My fun time is talking about things, most people get a headache from lol
     
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  11. bon vide

    bon vide cat lord

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    awesome !! also i agree about the board games
     
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  12. Sir Les Patterson

    Sir Les Patterson Well-Known Member

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    People are weird.
     
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  13. wight

    wight Well-Known Member

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    As noted above, these "games" serve a psycho-social purpose in group settings. However, that does not explain how much enjoyment people seem to get from them.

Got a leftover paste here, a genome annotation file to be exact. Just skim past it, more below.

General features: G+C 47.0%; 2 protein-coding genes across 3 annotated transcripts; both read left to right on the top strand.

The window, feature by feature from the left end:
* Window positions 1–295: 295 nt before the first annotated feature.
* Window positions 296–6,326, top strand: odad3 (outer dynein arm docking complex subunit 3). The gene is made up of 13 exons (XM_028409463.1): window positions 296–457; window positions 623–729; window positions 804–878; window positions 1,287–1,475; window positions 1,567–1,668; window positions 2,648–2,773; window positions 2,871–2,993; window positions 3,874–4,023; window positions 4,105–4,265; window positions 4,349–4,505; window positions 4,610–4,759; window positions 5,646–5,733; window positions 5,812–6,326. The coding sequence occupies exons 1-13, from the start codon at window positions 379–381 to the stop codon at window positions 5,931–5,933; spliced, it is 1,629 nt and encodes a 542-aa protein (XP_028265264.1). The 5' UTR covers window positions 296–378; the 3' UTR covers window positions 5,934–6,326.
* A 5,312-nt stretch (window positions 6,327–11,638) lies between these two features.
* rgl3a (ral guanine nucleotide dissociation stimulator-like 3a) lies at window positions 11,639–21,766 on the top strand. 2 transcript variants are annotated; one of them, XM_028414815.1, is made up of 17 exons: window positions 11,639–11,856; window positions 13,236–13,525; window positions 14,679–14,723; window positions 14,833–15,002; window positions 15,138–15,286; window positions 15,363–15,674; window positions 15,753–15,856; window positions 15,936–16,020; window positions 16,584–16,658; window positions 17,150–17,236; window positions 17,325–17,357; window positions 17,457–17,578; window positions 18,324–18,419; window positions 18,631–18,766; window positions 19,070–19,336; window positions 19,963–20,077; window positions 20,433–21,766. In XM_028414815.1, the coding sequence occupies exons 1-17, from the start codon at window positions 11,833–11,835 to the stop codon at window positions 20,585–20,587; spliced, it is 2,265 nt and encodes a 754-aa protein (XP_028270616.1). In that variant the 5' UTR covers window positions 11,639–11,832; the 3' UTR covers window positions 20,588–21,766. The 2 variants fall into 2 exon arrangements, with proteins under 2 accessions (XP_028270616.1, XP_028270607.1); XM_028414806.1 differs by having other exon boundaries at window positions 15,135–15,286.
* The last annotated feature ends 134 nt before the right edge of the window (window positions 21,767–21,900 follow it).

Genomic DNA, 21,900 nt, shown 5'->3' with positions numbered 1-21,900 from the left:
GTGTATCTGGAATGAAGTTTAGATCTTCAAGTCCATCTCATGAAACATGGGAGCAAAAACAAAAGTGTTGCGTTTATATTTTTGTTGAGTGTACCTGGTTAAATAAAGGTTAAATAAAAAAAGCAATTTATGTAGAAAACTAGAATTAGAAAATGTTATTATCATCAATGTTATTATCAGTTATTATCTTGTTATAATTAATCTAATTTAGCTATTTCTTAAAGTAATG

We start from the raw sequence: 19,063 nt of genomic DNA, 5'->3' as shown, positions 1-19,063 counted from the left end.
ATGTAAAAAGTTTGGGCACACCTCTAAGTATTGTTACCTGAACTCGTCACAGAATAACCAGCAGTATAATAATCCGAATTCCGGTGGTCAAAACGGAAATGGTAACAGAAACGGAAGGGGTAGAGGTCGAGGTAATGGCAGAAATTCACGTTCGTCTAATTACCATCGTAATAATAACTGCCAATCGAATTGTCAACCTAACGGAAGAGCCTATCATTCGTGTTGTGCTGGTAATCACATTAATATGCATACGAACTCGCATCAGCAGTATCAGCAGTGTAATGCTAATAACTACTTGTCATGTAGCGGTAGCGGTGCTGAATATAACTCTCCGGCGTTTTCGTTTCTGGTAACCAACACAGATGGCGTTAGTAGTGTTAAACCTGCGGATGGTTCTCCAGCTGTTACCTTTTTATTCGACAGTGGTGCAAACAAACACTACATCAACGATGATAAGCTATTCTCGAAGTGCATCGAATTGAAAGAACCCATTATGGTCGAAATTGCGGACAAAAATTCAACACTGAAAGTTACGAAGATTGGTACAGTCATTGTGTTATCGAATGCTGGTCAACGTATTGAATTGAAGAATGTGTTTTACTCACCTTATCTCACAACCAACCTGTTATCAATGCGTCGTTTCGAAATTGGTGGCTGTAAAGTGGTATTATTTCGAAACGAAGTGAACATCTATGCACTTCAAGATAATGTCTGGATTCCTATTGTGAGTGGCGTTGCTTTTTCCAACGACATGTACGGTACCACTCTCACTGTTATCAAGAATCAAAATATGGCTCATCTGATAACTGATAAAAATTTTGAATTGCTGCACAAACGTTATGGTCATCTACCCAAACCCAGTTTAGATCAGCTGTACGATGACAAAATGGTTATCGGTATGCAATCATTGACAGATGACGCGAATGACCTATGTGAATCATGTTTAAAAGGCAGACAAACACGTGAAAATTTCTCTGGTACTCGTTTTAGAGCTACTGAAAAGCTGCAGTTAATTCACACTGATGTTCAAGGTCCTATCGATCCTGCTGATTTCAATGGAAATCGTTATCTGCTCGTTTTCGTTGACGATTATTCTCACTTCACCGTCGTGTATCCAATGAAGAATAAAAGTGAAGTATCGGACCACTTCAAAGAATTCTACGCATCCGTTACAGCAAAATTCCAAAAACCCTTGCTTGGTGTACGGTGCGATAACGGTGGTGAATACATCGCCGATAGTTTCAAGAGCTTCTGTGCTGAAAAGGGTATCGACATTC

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  14. nagibator

    nagibator Member

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    Look up the term banter. Look up the term teasing.
    Essentially those games allow you to interact. It's like a new social space that is created ad hoc with participants in it.
     
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  15. Fridgemagnetman

    Fridgemagnetman I only have one V.I.P Member

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    Are we neg hoc?

    Who is hoc?

    Don't mock the hoc.

    Or am I thinking of someone else...

    [​IMG]
     
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  16. Priti1968

    Priti1968 Love my guy